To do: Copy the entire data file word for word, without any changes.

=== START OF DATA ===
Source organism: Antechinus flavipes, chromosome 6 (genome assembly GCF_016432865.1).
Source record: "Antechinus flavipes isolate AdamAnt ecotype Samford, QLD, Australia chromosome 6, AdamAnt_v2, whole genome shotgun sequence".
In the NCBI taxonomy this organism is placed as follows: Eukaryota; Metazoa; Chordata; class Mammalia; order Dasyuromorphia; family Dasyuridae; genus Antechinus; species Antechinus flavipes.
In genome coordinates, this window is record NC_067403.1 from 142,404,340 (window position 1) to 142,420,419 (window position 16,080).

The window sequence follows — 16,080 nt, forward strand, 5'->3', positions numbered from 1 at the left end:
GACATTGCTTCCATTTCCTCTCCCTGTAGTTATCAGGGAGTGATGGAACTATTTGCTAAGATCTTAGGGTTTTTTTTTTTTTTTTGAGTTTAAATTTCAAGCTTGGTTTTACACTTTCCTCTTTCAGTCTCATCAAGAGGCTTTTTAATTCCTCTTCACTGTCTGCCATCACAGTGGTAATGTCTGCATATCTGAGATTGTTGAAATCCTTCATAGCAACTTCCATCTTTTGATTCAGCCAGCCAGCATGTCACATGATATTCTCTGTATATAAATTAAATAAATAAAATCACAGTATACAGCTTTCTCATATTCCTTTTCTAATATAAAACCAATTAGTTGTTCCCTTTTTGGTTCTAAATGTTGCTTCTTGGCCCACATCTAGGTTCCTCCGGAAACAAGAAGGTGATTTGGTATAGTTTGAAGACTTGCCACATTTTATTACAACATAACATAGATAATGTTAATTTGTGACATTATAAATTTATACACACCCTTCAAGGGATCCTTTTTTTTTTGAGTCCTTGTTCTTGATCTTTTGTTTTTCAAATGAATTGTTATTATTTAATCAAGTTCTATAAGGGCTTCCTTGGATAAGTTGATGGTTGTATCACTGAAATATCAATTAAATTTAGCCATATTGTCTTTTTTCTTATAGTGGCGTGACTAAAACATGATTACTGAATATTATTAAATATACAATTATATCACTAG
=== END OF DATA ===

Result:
Source organism: Antechinus flavipes, chromosome 6 (genome assembly GCF_016432865.1).
Source record: "Antechinus flavipes isolate AdamAnt ecotype Samford, QLD, Australia chromosome 6, AdamAnt_v2, whole genome shotgun sequence".
In the NCBI taxonomy this organism is placed as follows: Eukaryota; Metazoa; Chordata; class Mammalia; order Dasyuromorphia; family Dasyuridae; genus Antechinus; species Antechinus flavipes.
In genome coordinates, this window is record NC_067403.1 from 142,404,340 (window position 1) to 142,420,419 (window position 16,080).

The window sequence follows — 16,080 nt, forward strand, 5'->3', positions numbered from 1 at the left end:
GACATTGCTTCCATTTCCTCTCCCTGTAGTTATCAGGGAGTGATGGAACTATTTGCTAAGATCTTAGGGTTTTTTTTTTTTTTTTGAGTTTAAATTTCAAGCTTGGTTTTACACTTTCCTCTTTCAGTCTCATCAAGAGGCTTTTTAATTCCTCTTCACTGTCTGCCATCACAGTGGTAATGTCTGCATATCTGAGATTGTTGAAATCCTTCATAGCAACTTCCATCTTTTGATTCAGCCAGCCAGCATGTCACATGATATTCTCTGTATATAAATTAAATAAATAAAATCACAGTATACAGCTTTCTCATATTCCTTTTCTAATATAAAACCAATTAGTTGTTCCCTTTTTGGTTCTAAATGTTGCTTCTTGGCCCACATCTAGGTTCCTCCGGAAACAAGAAGGTGATTTGGTATAGTTTGAAGACTTGCCACATTTTATTACAACATAACATAGATAATGTTAATTTGTGACATTATAAATTTATACACACCCTTCAAGGGATCCTTTTTTTTTTGAGTCCTTGTTCTTGATCTTTTGTTTTTCAAATGAATTGTTATTATTTAATCAAGTTCTATAAGGGCTTCCTTGGATAAGTTGATGGTTGTATCACTGAAATATCAATTAAATTTAGCCATATTGTCTTTTTTCTTATAGTGGCGTGACTAAAACATGATTACTGAATATTATTAAATATACAATTATATCACTAG